Gougeres

I can probably count on one hand the number of times we’ve had gougeres – for the uninitiated the best way to describe them are light and airy like cream puffs, but savory instead of sweet. We’ve never attempted to make them at home, though – it always seemed overly complex but we’ve found that the exact opposite is true.

These come together in a flash, and are quite popular when passed around at a party. So if you don’t know how to cook well but want people to think that you can, these little puffs of yum definitely fit the bill.

Gourgeres

Gougeres
recipe courtesy Alain Ducasse

1/2 c. water
1/2 c. milk
1 stick (4 ounces) unsalted butter, cut into tablespoons
Large pinch of coarse salt
1 c. all-purpose flour
4 large eggs
3 1/2 oz. shredded Gruyere cheese (1 cup), plus more for sprinkling
Freshly ground pepper
Freshly grated nutmeg

Preheat the oven to 400F. Line 2 baking sheets with parchment paper. In a medium saucepan, combine the water, milk, butter and salt and bring to a boil. Add the flour and stir it in with a wooden spoon until a smooth dough forms; stir over low heat until it dries out and pulls away from the pan, about 2 minutes.

Scrape the dough into a bowl; let cool for 1 minute. Beat the eggs into the dough, 1 at a time, beating thoroughly between each one. Add the cheese and a pinch each of pepper and nutmeg.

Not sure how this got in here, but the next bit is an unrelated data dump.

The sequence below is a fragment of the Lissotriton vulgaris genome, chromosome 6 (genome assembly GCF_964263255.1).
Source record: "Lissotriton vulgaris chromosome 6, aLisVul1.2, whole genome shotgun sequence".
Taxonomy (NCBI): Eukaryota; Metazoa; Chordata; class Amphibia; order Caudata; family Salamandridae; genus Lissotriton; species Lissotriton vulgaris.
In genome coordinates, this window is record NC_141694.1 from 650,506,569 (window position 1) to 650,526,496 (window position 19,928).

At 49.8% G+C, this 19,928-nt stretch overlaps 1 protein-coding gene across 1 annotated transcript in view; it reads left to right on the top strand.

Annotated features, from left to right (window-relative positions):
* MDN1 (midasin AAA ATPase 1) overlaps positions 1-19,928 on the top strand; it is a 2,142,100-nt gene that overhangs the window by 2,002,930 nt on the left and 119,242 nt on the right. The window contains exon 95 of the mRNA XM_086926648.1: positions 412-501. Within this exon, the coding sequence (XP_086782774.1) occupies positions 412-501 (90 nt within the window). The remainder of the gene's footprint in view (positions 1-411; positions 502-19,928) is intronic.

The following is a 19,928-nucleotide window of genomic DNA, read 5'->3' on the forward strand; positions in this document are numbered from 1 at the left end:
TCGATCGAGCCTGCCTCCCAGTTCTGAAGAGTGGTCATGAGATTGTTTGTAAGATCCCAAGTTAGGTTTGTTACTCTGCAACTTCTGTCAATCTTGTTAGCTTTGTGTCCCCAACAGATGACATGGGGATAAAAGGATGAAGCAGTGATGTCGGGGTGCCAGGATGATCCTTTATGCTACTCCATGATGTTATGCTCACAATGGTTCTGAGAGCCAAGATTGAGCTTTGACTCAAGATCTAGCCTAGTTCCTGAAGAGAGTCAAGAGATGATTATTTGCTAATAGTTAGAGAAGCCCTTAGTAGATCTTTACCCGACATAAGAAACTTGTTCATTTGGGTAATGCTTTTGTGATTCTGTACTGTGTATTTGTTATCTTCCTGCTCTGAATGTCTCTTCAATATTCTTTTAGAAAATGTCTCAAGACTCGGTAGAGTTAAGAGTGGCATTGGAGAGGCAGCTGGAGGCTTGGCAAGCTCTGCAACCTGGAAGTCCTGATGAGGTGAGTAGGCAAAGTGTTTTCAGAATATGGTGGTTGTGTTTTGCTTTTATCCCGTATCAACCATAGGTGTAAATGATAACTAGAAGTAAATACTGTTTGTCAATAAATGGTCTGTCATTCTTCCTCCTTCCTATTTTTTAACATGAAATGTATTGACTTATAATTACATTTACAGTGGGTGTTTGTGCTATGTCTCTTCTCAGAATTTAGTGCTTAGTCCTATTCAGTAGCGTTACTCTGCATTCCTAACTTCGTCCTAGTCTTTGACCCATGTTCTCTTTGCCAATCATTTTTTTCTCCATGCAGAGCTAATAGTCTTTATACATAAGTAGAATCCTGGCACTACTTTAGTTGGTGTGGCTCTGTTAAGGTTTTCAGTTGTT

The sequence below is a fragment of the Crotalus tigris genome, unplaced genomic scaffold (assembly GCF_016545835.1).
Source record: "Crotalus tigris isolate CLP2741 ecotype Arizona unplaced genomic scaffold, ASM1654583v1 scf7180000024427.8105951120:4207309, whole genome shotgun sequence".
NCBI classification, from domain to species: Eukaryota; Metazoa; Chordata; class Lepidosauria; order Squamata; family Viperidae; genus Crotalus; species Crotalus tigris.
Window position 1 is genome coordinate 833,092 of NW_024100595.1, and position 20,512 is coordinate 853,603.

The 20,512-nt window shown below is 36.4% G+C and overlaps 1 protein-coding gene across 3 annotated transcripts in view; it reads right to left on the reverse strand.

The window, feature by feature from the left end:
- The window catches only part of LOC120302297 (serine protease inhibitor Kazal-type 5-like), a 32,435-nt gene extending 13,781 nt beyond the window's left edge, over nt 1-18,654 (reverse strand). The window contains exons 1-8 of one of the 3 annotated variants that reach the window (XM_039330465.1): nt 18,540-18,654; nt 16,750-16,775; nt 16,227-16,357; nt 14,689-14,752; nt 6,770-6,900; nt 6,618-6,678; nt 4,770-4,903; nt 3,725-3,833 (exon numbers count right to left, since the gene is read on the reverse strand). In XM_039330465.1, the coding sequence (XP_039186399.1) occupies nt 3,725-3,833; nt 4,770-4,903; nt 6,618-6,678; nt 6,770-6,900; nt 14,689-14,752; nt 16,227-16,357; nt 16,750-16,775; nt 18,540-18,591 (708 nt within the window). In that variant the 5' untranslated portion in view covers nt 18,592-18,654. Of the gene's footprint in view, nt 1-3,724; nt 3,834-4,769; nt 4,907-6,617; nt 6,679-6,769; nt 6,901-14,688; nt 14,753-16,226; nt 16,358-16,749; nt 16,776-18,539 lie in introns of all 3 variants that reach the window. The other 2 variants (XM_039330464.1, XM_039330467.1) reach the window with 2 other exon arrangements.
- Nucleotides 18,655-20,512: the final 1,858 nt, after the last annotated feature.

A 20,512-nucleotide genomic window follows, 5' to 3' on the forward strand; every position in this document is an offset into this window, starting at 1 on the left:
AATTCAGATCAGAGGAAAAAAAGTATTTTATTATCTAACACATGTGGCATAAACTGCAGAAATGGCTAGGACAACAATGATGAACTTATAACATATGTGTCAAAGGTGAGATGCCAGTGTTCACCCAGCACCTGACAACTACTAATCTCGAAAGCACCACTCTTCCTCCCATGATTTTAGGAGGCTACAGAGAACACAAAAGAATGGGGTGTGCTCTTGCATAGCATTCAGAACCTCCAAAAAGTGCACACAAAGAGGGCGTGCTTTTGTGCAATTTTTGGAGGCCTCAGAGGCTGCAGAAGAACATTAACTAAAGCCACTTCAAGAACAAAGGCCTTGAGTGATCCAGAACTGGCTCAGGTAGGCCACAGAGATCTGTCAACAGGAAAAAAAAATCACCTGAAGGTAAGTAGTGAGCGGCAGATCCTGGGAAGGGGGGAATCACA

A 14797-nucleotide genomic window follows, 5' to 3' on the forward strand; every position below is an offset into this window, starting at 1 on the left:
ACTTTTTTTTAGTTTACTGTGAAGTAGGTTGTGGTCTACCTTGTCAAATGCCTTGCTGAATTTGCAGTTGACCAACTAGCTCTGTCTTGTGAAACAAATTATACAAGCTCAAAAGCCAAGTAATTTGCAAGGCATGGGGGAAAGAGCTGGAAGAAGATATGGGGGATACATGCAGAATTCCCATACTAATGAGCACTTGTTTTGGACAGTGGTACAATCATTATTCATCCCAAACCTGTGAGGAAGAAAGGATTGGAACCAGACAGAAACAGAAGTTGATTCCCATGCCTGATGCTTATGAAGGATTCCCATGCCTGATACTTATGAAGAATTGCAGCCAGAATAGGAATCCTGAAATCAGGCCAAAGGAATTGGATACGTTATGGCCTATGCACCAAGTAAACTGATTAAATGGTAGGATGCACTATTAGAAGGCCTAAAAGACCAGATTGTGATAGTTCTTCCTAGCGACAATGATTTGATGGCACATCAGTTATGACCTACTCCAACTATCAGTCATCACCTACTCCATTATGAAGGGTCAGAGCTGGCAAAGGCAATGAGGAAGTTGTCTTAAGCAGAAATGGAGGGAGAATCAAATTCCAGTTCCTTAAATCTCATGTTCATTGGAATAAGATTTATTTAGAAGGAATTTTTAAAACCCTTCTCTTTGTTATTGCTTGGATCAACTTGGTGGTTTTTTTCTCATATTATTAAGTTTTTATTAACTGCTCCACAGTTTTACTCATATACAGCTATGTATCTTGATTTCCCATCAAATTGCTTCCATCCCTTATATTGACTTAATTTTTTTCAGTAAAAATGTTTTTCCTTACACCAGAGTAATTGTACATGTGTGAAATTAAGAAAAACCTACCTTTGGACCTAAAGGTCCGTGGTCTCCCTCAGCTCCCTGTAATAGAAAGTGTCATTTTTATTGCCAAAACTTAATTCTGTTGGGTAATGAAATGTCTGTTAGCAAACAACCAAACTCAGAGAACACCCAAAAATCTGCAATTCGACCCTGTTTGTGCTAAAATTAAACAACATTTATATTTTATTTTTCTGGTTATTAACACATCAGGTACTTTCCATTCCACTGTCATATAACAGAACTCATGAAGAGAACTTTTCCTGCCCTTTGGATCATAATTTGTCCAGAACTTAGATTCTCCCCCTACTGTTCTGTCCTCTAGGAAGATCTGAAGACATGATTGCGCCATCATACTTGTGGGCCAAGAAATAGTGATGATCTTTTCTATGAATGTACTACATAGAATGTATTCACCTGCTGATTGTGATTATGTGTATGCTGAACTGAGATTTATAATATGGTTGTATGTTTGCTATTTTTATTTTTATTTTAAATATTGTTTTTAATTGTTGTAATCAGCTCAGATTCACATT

Transfer the dough to a pastry bag fitted with a 1/2-inch round tip and pipe tablespoon-size mounds onto the baking sheets, 2 inches apart. Sprinkle with cheese and bake for 22 minutes, or until puffed and golden brown. Serve hot, or let cool and refrigerate or freeze. Reheat in a 350F oven until piping hot.

Notes: When making the choux pastry, it is important to be sure that each egg is fully incorporated into the batter before adding the next. Don’t worry if the batter separates and looks curdled at first. Keep beating, and it will come together nicely.

Gougeres freeze well. It might be fun to make extra with your club, so you can all take some home. After baking, allow them to cool completely. When you return home, spread the gougeres out on a baking sheet, cover the sheet with plastic wrap and freeze them until they are firm. Then store them in sturdy plastic bags for several months.

2 thoughts on “Gougeres

  1. O Yum! These were the first I learned to make -years ago- and I was so excited to be able to actually make these myself! The triumph. Thanks for the reminder, going to make them soon!

  2. What a great blog. I, too, learned to make these years ago and am reminded how excited I was to make something so sophisticated and French!

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